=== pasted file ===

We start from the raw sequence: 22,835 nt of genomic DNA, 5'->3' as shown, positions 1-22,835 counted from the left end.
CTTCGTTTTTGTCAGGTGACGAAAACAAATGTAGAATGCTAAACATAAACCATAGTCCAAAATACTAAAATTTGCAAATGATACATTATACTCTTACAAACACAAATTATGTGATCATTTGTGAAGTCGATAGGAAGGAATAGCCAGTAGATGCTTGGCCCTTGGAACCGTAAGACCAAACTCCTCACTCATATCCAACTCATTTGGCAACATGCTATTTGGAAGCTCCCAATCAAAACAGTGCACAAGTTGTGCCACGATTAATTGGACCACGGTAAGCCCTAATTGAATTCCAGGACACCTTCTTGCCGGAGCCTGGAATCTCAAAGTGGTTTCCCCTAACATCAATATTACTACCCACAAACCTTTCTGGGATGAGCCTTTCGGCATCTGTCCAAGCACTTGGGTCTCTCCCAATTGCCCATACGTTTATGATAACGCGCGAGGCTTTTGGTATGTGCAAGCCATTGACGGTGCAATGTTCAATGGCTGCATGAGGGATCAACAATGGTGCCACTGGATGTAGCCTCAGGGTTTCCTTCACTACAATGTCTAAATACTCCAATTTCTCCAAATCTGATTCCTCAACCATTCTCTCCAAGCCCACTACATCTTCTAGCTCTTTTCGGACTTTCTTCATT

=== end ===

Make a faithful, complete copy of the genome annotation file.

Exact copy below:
We start from the raw sequence: 22,835 nt of genomic DNA, 5'->3' as shown, positions 1-22,835 counted from the left end.
CTTCGTTTTTGTCAGGTGACGAAAACAAATGTAGAATGCTAAACATAAACCATAGTCCAAAATACTAAAATTTGCAAATGATACATTATACTCTTACAAACACAAATTATGTGATCATTTGTGAAGTCGATAGGAAGGAATAGCCAGTAGATGCTTGGCCCTTGGAACCGTAAGACCAAACTCCTCACTCATATCCAACTCATTTGGCAACATGCTATTTGGAAGCTCCCAATCAAAACAGTGCACAAGTTGTGCCACGATTAATTGGACCACGGTAAGCCCTAATTGAATTCCAGGACACCTTCTTGCCGGAGCCTGGAATCTCAAAGTGGTTTCCCCTAACATCAATATTACTACCCACAAACCTTTCTGGGATGAGCCTTTCGGCATCTGTCCAAGCACTTGGGTCTCTCCCAATTGCCCATACGTTTATGATAACGCGCGAGGCTTTTGGTATGTGCAAGCCATTGACGGTGCAATGTTCAATGGCTGCATGAGGGATCAACAATGGTGCCACTGGATGTAGCCTCAGGGTTTCCTTCACTACAATGTCTAAATACTCCAATTTCTCCAAATCTGATTCCTCAACCATTCTCTCCAAGCCCACTACATCTTCTAGCTCTTTTCGGACTTTCTTCATT